Liz Blatchford’s daily routine is a little different to most new mums.
The feeding, cuddles and playing with one-year-old Mahli is balanced with a tough regimen of six-kilometre swims, five-hour bike rides and a long sessions at the gym.
Liz is a professional triathlete living and training on the Gold Coast. Almost a year after giving birth to Mahli, she made headlines for winning the first ever full-distance Ironman held in the Philippines.
But even for someone with her skill and commitment – Liz was training the day before Mahli was born – the journey back to peak fitness has been a long one.
“I had a Caesarean section birth, which meant there were six weeks where I couldn’t train,” she says. “When the time came around I definitely didn’t feel my normal self, I felt out of shape. But I just took it day by day, listened to my body and gradually built it up.”
As an athlete, health has always been a focus for Liz. She has an army of doctors and sports specialists to keep her in check. But the importance of staying across the details became clear when she was pregnant.
At the start of her career Liz had surgery to repair the blood supply to one of her legs. She’d forgotten all about it until her obstetrician asked her about her medical history on a routine visit. To find out if there were any risks to her pregnancy, she had to find details from nearly 15 years ago.
“That meant remembering the surgeon’s name, calling them and trying and figure out what happened. Being pregnant, I needed to know if there were any risks at this point,” Liz says.
All stored digitally
Liz got back into training within weeks of Mahli’s birth and returned to professional racing after five months. But she soon developed a pain in her back.
Her first MRI scan didn’t show anything so she struggled on for another month but the pain persisted. As she moved through a number of consultations with doctors, physios and sports specialists to get advice, she signed up to My Health Record to make it easier to manage the details. It also helped doctors find the source of the problem.
“One of the side effects of being pregnant and breastfeeding was that my bones had weakened a little. Combined with the intense training, I ended up having a stress fracture in my lower back,” Liz says.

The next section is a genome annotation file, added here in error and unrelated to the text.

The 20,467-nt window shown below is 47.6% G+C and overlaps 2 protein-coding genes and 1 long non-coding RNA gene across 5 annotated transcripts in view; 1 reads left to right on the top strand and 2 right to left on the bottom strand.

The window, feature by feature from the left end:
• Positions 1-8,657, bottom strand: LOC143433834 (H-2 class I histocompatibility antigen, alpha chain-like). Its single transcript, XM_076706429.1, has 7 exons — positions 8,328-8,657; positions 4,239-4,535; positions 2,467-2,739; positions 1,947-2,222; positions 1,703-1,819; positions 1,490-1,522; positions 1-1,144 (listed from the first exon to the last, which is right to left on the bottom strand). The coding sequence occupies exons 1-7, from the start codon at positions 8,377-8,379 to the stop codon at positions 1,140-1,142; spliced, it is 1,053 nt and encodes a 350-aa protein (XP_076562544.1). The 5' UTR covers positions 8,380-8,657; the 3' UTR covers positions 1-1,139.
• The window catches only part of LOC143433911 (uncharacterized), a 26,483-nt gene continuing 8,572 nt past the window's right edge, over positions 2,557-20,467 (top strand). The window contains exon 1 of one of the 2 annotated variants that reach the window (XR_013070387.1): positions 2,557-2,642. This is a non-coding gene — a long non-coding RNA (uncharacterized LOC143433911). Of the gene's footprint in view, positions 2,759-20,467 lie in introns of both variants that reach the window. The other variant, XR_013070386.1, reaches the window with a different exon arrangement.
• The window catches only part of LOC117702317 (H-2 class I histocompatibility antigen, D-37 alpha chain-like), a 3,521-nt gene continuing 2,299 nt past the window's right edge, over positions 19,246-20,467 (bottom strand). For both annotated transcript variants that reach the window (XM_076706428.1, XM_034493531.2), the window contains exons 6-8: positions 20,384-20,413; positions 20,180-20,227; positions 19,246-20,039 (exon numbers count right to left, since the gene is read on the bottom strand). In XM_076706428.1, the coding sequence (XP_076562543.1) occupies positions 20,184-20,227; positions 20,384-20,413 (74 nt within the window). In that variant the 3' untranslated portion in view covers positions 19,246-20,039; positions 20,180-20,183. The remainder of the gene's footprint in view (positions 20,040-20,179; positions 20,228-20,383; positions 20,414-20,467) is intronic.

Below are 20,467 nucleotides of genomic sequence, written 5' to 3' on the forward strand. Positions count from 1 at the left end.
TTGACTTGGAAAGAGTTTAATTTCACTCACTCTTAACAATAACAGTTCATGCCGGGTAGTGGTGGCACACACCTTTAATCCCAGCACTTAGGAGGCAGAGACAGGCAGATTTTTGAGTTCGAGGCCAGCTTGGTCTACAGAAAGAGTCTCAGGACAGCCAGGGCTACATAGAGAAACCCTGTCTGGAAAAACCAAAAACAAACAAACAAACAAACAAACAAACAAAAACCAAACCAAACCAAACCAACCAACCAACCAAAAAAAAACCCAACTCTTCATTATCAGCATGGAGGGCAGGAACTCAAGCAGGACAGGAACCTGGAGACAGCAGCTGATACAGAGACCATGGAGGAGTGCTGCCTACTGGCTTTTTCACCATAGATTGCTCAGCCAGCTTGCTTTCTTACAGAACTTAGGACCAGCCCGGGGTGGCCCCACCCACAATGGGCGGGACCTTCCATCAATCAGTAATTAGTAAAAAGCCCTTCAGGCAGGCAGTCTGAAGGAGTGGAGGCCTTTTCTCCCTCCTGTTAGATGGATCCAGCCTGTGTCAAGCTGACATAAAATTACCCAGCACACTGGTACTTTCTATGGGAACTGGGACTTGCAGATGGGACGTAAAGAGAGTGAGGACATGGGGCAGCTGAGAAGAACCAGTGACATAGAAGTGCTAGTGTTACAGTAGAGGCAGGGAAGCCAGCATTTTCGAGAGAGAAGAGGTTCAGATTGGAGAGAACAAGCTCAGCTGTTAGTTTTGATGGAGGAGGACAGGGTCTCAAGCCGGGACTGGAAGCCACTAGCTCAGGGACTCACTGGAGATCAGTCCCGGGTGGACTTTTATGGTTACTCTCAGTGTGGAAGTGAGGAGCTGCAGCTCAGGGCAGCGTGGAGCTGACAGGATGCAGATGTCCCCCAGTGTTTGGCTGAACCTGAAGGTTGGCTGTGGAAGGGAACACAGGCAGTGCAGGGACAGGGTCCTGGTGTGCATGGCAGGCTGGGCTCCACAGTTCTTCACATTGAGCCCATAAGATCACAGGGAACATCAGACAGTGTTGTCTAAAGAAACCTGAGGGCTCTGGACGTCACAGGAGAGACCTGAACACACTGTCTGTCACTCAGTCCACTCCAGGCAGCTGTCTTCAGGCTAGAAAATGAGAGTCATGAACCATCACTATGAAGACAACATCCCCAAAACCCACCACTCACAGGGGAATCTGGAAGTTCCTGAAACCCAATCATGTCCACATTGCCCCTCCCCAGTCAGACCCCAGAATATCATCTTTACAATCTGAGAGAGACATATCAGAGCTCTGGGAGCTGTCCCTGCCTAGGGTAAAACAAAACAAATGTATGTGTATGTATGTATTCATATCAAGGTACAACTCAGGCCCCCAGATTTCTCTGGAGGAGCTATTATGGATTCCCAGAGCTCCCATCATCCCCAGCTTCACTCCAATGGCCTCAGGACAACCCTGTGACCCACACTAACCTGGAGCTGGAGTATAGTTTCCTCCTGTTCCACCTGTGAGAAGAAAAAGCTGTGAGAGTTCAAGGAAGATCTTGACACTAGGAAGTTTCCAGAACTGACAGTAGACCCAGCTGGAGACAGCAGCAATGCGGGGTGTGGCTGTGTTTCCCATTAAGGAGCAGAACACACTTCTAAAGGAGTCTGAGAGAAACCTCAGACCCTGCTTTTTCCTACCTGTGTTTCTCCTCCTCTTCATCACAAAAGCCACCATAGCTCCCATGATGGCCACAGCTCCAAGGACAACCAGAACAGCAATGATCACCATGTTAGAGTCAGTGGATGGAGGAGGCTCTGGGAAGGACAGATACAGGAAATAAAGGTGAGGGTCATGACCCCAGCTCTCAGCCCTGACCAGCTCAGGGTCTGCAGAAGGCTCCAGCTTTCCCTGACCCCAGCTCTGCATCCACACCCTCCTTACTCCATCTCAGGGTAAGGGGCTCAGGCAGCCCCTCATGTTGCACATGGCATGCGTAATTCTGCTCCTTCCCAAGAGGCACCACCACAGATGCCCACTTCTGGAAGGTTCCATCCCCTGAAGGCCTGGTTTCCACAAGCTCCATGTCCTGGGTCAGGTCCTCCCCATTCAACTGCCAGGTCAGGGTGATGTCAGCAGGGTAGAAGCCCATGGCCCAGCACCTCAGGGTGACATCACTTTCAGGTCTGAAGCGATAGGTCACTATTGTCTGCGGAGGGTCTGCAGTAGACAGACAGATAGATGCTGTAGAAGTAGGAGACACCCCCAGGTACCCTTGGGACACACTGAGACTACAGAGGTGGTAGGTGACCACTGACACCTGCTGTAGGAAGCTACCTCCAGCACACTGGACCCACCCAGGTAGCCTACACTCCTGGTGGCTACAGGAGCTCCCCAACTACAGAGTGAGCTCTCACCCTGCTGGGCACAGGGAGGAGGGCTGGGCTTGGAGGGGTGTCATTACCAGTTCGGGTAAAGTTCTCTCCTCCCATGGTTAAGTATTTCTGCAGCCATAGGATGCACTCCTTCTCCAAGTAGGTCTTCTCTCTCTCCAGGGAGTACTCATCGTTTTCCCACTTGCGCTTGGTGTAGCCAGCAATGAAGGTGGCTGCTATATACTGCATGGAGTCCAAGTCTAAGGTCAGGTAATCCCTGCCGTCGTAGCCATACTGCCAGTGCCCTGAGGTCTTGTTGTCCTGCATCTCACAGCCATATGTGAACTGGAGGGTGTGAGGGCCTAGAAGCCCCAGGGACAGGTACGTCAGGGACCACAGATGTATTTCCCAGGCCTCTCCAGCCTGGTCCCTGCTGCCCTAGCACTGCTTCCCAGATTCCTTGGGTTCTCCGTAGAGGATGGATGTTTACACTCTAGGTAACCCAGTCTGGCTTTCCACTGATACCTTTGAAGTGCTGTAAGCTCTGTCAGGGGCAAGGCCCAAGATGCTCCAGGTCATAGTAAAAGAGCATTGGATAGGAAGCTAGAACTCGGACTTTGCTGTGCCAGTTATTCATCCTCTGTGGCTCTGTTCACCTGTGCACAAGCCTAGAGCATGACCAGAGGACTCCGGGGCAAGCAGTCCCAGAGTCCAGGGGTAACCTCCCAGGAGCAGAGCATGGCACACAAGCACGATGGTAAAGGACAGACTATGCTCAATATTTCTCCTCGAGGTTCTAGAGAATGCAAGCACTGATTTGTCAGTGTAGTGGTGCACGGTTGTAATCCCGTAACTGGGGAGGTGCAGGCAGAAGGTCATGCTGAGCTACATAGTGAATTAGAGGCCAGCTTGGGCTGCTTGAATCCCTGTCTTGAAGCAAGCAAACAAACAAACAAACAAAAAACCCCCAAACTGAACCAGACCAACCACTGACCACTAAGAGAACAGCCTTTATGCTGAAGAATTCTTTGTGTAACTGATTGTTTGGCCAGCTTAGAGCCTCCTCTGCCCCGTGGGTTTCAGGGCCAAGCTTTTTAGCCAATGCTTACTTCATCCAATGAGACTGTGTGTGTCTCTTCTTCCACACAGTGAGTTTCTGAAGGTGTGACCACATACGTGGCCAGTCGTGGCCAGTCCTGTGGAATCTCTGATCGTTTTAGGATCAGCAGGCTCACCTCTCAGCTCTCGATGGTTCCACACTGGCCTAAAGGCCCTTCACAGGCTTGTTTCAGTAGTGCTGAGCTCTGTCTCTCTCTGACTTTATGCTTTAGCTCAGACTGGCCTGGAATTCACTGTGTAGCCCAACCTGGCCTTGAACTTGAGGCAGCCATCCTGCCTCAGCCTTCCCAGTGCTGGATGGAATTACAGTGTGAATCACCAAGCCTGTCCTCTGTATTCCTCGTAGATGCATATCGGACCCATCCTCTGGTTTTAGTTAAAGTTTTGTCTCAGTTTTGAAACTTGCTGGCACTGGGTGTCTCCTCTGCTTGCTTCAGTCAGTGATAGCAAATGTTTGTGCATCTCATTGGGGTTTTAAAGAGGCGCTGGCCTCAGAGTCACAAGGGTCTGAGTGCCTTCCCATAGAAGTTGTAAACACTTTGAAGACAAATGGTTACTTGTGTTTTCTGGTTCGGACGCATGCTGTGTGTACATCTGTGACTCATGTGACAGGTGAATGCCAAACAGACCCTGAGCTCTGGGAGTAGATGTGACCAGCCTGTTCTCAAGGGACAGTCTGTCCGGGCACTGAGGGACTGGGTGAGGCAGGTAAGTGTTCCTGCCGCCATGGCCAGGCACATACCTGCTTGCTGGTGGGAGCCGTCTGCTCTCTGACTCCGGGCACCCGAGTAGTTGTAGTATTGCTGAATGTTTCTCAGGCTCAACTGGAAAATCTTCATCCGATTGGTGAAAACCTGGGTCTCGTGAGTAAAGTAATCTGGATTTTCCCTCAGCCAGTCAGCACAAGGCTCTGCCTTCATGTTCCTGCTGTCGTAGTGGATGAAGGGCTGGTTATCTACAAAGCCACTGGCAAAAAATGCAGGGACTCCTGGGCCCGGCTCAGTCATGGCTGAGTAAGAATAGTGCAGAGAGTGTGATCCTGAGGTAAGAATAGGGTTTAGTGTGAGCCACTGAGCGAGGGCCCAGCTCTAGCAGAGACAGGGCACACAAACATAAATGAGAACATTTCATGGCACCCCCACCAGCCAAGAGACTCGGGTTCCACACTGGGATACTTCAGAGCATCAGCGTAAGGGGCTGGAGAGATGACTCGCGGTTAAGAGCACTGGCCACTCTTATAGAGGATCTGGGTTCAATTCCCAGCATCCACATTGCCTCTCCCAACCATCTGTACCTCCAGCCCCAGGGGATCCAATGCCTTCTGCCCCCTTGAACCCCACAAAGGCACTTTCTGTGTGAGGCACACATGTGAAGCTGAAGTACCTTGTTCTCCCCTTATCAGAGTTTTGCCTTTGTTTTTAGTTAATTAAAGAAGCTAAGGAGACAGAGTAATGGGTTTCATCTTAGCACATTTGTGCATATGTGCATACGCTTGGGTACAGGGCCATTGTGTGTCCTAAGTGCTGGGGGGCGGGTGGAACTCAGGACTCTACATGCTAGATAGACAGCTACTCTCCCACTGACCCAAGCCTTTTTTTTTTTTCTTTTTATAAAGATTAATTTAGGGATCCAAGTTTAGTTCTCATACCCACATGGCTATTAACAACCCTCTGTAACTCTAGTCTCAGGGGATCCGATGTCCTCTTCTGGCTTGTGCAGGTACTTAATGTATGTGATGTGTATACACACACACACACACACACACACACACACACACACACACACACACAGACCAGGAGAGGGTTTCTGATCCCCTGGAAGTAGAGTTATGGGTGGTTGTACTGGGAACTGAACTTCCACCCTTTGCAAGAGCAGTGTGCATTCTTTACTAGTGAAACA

“All of my records including MRIs were stored digitally. So the physio, the sports specialist and my GP could all confer and look at the results online.”
Taking the stress out of life
As her triathlete career moves back into full swing, Liz is taking her husband and daughter to the US. She’ll spend a month doing high-altitude training in Colorado before taking on the Ironman Race in Canada. She’s aiming to qualify for the World Ironman Championships in Hawaii in October.
It’s a big trip for mum and baby. To give her peace of mind, Liz is relying on My Health Record to ensure she has the details she needs at her fingertips
“My life is so busy with training, competing and travelling, my husband runs his own business and we have a one-year-old toddler,” she says. “Having all of our medical records in one place digitally just makes life so much easier and saves us so much time.”
Balancing life commitments can be difficult and Liz says motherhood has presented her with challenges she couldn’t have imagined before Mahli came along.
“The thing with being a mum is you’re presented with these challenges but you don’t have a choice – you just have to do it. You’re made stronger by it,” she says. “Mahli’s needs come first. Combining this with being an athlete often makes my days challenging. But it’s so rewarding as well.”